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The Commercial Capital Gazette
Commercial Mortgage and Real Estate News
Published By 1st Coastal Commercial Capital

All SBA Lenders Are Not Created Equal
A client recently called our office and told us he had a 680 FICO credit score and because of this, he wasn’t qualified for a Small Business Administration (SBA) loan. This couldn’t be further from the truth. Like many small business owners, this client went into a local bank and was told his credit score would prevent him from receiving an SBA loan. The client took this rejection as finite, and it turned him off from the lending world for months afterward until we were able to clear up his misconceptions about the SBA program.

By definition, the SBA is a government agency that provides resources and support for small business owners and entrepreneurs. Most people associate the SBA with a means of access to capital; that is, small business loans. While the SBA helps facilitate financing between SBA-approved lenders and small businesses and entrepreneurs, it’s important to remember that the SBA isn’t the lender.

The SBA guarantees tens of billions of dollars of loans each year in order to support the country’s growing small business population, so programs like the7(a) Loan Program and SBA Express Loans are something that all small business owners should consider when looking into financing.
Each SBA lender treats the program differently – different levels of risk tolerance, experience, and comfort. Because of this, what’s set in stone with one bank may not be so with the next bank down the street. It’s vastly important for small business owners to remember this when seeking out an SBA loan so they can compare lender to lender and evaluate their options.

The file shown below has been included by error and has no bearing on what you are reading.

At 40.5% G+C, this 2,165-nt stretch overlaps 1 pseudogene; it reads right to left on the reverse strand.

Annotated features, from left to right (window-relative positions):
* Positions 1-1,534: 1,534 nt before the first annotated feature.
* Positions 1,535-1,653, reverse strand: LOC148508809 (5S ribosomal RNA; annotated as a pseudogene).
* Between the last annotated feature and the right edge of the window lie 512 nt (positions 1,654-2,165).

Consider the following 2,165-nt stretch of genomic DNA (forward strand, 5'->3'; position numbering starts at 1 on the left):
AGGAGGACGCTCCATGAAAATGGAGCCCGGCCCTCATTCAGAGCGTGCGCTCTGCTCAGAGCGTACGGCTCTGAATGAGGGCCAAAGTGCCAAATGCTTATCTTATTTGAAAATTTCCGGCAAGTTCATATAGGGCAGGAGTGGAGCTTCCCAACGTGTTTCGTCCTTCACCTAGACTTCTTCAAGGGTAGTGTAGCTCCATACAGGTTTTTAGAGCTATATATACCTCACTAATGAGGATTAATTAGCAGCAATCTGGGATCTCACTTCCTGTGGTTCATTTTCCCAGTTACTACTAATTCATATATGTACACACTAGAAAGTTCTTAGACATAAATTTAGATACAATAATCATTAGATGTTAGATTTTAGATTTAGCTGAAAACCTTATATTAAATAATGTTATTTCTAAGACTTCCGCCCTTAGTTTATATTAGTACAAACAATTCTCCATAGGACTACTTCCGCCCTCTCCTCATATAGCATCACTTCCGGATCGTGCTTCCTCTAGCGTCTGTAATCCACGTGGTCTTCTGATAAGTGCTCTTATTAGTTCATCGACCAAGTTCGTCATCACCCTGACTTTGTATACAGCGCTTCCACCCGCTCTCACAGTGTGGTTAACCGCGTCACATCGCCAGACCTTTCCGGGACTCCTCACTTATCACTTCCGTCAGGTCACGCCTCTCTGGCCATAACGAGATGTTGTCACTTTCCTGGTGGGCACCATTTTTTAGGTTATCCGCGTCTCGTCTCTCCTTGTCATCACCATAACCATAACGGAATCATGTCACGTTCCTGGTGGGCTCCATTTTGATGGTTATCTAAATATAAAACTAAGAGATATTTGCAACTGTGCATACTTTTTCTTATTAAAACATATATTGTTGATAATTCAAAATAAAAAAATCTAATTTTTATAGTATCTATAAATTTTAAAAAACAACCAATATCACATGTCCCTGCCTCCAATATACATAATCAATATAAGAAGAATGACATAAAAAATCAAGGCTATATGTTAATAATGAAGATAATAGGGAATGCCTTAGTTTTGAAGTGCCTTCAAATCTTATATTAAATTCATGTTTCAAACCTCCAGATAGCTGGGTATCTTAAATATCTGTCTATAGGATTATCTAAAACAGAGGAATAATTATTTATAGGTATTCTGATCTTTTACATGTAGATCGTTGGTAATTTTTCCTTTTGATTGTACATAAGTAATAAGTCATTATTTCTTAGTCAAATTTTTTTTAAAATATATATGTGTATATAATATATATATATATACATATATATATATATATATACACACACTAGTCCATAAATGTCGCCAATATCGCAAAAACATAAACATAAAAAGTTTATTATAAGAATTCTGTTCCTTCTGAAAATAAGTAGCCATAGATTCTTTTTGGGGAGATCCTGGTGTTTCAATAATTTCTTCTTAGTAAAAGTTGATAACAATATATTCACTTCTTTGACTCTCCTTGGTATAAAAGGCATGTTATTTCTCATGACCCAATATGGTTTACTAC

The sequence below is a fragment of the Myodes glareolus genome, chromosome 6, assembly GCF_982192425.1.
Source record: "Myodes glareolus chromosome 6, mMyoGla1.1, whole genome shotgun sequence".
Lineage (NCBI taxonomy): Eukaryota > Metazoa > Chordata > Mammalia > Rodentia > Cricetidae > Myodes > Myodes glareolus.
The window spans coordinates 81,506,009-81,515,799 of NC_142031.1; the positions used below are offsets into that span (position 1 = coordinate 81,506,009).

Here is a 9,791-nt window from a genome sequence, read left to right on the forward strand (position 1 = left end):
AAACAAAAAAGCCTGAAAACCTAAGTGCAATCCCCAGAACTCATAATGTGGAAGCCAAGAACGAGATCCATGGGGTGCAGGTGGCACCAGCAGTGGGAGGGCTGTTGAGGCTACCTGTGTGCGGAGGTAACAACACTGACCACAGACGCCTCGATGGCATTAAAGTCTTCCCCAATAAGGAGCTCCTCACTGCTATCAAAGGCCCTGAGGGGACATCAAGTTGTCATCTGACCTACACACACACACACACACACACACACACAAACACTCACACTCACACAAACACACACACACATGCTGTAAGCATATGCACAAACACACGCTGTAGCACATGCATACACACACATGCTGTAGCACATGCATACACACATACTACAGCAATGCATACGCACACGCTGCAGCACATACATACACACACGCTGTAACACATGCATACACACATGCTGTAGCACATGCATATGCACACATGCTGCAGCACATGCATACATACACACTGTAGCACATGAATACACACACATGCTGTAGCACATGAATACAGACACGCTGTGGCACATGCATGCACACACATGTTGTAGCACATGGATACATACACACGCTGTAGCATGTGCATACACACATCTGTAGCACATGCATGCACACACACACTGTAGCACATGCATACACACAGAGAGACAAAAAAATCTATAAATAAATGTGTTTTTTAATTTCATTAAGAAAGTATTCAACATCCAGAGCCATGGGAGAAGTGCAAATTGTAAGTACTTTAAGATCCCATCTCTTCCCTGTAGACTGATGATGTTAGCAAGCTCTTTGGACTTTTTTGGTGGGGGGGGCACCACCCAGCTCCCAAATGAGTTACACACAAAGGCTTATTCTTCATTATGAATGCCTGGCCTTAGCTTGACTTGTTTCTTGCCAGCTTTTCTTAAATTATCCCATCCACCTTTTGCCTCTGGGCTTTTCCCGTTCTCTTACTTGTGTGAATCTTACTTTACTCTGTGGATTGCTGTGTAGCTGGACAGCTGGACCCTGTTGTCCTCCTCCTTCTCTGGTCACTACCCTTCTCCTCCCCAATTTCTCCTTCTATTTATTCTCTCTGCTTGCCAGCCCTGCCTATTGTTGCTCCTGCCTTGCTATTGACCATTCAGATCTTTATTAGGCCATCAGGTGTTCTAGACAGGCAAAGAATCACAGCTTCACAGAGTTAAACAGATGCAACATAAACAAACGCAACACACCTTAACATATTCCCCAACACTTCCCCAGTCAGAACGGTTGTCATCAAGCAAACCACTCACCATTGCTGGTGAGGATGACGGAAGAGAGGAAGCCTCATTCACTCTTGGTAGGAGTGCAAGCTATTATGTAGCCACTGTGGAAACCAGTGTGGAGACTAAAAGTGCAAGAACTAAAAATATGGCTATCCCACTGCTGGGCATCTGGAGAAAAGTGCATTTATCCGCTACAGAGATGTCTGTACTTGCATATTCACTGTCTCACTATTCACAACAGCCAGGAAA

Lender vs. Lender

Because the SBA isn’t the actual lender, small business owners should think of each SBA lender as a separate entity with different options and experiences. Just as you’d shop for the best rate on any other service, you should consider multiple SBA lenders when seeking out an SBA loan.
All lenders, depending on their experience and appetite for closing loans, will likely vary slightly in their terms. Likewise, each lender may interpret the SBA Standard Operating Procedure (SOP) documents differently. Because the SBA has to take on the risk associated with backing certain banks and lenders, it has developed the SOP for banks and lenders to follow in order to have protection through the SBA guarantee for loans.

The terms outlined in the SOP can be tricky to understand, even for those with vast experience dealing with SBA loans. I recently wrote an article for the Wall Street Journal about a 10-year lease or option on a 10-year lease requirement that I thought was a necessity for an SBA Express Loan. The reason I thought this was a requirement was because my SBA lender contact had always told me that the 10-year lease or option on a 10-year lease was a mandatory condition. However, this isn’t the case.